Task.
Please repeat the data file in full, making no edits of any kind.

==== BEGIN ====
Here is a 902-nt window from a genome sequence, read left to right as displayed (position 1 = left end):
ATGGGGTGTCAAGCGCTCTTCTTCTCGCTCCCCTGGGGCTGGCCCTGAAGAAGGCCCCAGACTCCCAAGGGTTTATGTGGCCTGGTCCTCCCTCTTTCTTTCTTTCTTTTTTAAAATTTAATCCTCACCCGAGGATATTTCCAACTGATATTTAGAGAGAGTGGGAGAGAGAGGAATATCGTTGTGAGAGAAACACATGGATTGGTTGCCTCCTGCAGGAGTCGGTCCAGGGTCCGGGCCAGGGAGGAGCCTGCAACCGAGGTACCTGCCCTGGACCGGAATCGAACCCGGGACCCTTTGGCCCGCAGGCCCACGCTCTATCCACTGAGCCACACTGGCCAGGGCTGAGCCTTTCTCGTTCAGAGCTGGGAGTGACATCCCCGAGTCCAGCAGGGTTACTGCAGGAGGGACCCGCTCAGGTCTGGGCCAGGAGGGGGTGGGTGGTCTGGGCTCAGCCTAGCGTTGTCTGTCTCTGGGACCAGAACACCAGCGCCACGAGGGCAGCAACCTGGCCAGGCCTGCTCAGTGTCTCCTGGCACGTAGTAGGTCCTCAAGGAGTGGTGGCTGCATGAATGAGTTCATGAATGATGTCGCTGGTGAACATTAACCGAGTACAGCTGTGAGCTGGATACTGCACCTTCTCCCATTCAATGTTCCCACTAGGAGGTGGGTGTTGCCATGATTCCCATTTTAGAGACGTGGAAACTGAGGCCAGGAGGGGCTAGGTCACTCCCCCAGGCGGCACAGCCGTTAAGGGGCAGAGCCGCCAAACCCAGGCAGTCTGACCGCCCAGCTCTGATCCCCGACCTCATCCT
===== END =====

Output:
Here is a 902-nt window from a genome sequence, read left to right as displayed (position 1 = left end):
ATGGGGTGTCAAGCGCTCTTCTTCTCGCTCCCCTGGGGCTGGCCCTGAAGAAGGCCCCAGACTCCCAAGGGTTTATGTGGCCTGGTCCTCCCTCTTTCTTTCTTTCTTTTTTAAAATTTAATCCTCACCCGAGGATATTTCCAACTGATATTTAGAGAGAGTGGGAGAGAGAGGAATATCGTTGTGAGAGAAACACATGGATTGGTTGCCTCCTGCAGGAGTCGGTCCAGGGTCCGGGCCAGGGAGGAGCCTGCAACCGAGGTACCTGCCCTGGACCGGAATCGAACCCGGGACCCTTTGGCCCGCAGGCCCACGCTCTATCCACTGAGCCACACTGGCCAGGGCTGAGCCTTTCTCGTTCAGAGCTGGGAGTGACATCCCCGAGTCCAGCAGGGTTACTGCAGGAGGGACCCGCTCAGGTCTGGGCCAGGAGGGGGTGGGTGGTCTGGGCTCAGCCTAGCGTTGTCTGTCTCTGGGACCAGAACACCAGCGCCACGAGGGCAGCAACCTGGCCAGGCCTGCTCAGTGTCTCCTGGCACGTAGTAGGTCCTCAAGGAGTGGTGGCTGCATGAATGAGTTCATGAATGATGTCGCTGGTGAACATTAACCGAGTACAGCTGTGAGCTGGATACTGCACCTTCTCCCATTCAATGTTCCCACTAGGAGGTGGGTGTTGCCATGATTCCCATTTTAGAGACGTGGAAACTGAGGCCAGGAGGGGCTAGGTCACTCCCCCAGGCGGCACAGCCGTTAAGGGGCAGAGCCGCCAAACCCAGGCAGTCTGACCGCCCAGCTCTGATCCCCGACCTCATCCT